Wednesday, Oct 01, 2014
Agri Leader

Opening a garden restaurant took guts


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There are some people who aren’t afraid in the least to try something new, to take a risk, to follow their hearts and try to better their community.

Two of those people are Scott and Lolly McLane, owners of the Garden Cafe at McLane’s Country Garden in downtown Sebring. Nursery owners for over 23 years, the couple decided to open a restaurant inside their flower nursery to help revitalize the city’s downtown district. It was something that hadn’t been done before as far as they knew. Plus, they knew nothing about running a restaurant.

“We started going to different meetings of the CRA, and one of the things they said very strongly was that our downtown needs places for people to eat, all kinds of vendors that have food, and things that would be open in the evenings,” recalled Lolly.

She added, “We really liked downtown and we would like it to grow. We would like to be pioneers.”

So two and a half years ago, with the help of CRA funds and enthusiastic community members, the restaurant was erected amongst the begonias, pentas and marigolds. Set back from the road, customers meander through plants and garden statues to a breezy, open-air restaurant with a rafter ceiling, lots of artwork, and a Mediterranean feel.

“This is a favorite spot,” said Scott, the quieter of the two, of a four-top nestled in behind a flowering bush.

“We have quite a nice following,” said friendly, talkative Lolly.

Taking risks and making big career changes isn’t new to the McLanes. Sixty-seven-year-old Scott grew up in Ft. Lauderdale in a family business growing aquatic plants. He’s also worked as a carpenter and had a photography business.

Lolly, 56, grew up in El Salvador in a sugarcane farming family and worked for a bank. When civil war began to rock the country, her parents sent her and her three siblings to the U.S. on student visas. She earned her business degree at Nova University.

Scott earned his business degree at Florida Atlantic. The couple had a lake house in Sebring, and when their photo business began to decline with the advent of digital photography, they moved out of the big city permanently and relocated to Highlands County.

With few jobs available, Scott said one of their options was to “make their own.” They felt there was a niche for high quality annuals and perennials, and since each had a green thumb, they went to work launching their nursery.

They made a name for themselves with their signature hanging baskets, and also selling bunches of flowers on the road. “People still remember us. At five o’ clock we used to stand with bouquets of fresh flowers on the corner of Ridgewood,” Lolly smiled.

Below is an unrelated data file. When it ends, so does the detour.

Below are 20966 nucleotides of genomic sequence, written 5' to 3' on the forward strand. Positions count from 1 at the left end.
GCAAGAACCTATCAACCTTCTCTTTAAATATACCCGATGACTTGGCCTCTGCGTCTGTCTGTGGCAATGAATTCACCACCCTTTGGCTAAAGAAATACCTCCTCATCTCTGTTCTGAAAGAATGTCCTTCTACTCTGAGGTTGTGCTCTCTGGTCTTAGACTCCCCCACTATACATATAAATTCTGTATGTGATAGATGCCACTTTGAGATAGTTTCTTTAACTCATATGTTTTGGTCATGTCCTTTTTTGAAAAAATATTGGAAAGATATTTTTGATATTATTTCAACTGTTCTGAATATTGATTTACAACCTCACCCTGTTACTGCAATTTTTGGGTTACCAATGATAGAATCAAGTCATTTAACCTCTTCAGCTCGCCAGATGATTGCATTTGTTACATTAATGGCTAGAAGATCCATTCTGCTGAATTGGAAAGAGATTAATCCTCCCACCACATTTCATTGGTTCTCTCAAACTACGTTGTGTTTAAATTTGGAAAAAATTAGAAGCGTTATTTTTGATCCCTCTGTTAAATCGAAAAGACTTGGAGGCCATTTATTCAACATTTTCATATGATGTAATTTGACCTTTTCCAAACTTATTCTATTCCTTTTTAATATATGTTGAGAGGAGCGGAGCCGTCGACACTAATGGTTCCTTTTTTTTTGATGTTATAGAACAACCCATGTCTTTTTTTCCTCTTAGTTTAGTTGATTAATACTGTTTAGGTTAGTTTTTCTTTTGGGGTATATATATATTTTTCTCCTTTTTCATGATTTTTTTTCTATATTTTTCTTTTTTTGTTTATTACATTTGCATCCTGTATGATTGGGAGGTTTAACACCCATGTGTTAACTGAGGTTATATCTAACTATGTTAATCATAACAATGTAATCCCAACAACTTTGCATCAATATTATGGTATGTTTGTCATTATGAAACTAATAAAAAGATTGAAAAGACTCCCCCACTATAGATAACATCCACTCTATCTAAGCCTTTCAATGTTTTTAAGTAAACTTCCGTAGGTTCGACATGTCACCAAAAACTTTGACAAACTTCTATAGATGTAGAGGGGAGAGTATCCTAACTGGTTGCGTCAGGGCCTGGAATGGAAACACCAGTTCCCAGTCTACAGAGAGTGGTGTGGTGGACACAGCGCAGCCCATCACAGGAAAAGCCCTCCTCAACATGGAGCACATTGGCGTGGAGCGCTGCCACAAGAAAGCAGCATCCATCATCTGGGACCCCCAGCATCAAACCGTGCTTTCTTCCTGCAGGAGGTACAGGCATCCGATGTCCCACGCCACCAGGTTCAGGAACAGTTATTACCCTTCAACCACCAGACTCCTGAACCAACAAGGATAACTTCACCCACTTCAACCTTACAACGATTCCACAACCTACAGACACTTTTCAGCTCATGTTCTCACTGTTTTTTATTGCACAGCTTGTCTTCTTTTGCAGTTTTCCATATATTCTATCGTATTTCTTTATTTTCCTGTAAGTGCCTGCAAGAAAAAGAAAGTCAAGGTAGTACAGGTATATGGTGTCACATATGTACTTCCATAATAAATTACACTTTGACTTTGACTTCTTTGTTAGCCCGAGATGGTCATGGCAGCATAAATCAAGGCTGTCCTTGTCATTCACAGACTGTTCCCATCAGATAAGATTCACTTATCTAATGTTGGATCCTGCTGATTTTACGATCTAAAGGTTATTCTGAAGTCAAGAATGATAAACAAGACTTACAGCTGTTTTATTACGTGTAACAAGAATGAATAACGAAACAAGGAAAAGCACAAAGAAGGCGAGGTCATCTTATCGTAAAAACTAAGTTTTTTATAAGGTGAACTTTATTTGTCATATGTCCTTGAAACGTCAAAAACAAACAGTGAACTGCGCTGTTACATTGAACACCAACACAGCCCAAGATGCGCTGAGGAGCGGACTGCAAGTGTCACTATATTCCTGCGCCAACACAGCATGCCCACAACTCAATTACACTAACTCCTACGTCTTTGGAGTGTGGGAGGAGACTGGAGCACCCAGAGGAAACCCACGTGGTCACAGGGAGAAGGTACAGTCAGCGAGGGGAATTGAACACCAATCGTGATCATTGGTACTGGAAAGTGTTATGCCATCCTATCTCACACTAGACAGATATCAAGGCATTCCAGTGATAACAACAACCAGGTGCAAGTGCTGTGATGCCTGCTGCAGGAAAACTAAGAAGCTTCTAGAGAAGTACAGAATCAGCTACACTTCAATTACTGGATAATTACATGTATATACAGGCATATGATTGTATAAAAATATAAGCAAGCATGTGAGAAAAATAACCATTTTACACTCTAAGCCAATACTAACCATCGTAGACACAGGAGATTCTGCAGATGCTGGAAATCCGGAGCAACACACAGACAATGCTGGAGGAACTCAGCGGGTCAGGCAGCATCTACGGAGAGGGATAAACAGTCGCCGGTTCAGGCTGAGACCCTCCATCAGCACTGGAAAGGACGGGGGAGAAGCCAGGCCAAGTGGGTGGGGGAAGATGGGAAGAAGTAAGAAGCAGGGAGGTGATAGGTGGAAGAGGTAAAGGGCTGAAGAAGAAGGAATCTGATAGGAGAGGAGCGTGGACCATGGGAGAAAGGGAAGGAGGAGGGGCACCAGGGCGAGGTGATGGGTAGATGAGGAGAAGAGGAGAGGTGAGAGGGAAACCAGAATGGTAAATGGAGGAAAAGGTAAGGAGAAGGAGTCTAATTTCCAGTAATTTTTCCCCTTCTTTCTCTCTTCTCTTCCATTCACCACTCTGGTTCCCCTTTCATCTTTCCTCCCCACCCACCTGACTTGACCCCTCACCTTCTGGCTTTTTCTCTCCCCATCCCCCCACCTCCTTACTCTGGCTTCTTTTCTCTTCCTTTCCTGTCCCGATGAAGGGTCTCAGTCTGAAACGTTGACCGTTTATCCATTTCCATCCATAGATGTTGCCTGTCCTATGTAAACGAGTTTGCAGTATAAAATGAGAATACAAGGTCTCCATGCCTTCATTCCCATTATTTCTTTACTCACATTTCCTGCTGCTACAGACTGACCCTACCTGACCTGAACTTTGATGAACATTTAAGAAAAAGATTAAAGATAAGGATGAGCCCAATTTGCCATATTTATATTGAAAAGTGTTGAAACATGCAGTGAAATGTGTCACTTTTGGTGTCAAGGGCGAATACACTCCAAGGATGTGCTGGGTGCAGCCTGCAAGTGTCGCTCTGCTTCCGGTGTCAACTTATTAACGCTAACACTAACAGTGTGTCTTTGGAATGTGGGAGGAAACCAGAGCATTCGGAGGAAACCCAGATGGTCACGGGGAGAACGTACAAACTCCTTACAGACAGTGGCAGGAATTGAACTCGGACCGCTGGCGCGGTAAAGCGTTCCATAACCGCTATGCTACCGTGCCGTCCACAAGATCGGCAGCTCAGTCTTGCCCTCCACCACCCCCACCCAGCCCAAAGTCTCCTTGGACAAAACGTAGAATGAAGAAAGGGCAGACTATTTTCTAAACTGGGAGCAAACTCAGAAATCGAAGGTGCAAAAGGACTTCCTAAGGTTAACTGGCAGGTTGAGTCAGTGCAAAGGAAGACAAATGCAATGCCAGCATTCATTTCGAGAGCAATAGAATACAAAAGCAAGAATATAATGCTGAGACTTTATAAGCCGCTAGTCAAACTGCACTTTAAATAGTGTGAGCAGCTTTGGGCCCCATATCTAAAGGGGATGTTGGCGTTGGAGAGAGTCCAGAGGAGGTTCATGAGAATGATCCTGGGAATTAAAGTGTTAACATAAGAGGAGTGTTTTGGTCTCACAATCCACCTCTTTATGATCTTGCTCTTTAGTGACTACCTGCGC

The McLanes, who have one grown son, are also well-known for growing from seed, especially hard-to-get varieties that aren’t sold in most local nurseries. They have an extensive herb garden from which fresh ingredients are harvested for the kitchen.

And “fresh” is the word they both emphasized when it came to the menu. Lolly, who is in charge of the restaurant end with Scott handling most of the nursery, creates and executes on the menu, focusing on fresh, healthy and a bit exotic dishes such as a spinach artichoke grilled cheese, a layered taco salad, a Tuscan pizza, a turkey cranberry salad (what Lolly calls “Thanksgiving in a bowl”) and a Havana sandwich on naan bread, served with beans and rice.

Lolly said they always insist on the highest quality meats and products, such as an apple cider vinaigrette dressing that is more perishable than standard restaurant fare, but that her customers rave about and which will be a summer staple this year. They are also procuring locally-grown tomatoes and lettuce.

Lolly laughed a little at herself, recalling how when she first got started in the business, people asked her questions she didn’t understand. “They said, ‘where did you learn how to plate?,’” she said. Though never formally taught in a school or restaurant setting, Lolly credited her mother with teaching her things like how to properly prepare a pineapple.

“For example, if somebody came to our home and she was not there, I was not allowed to give just a glass of water. You needed a plate, a napkin, and a piece of fruit,” Lolly insisted. That type of etiquette makes a big impact in a restaurant, she added.

McLane’s Country Garden has been chosen by their food distributor, Sysco, as one of a handful of restaurants to host a tapas night this summer with Chef Luis Torres. They also

won the Highlands Today’s best start-up business award in 2012.

Lolly remembers the comment made by the person who nominated them: “It actually took guts to open a restaurant when you don’t know anything about restaurants, and it took the most guts opening it downtown.”

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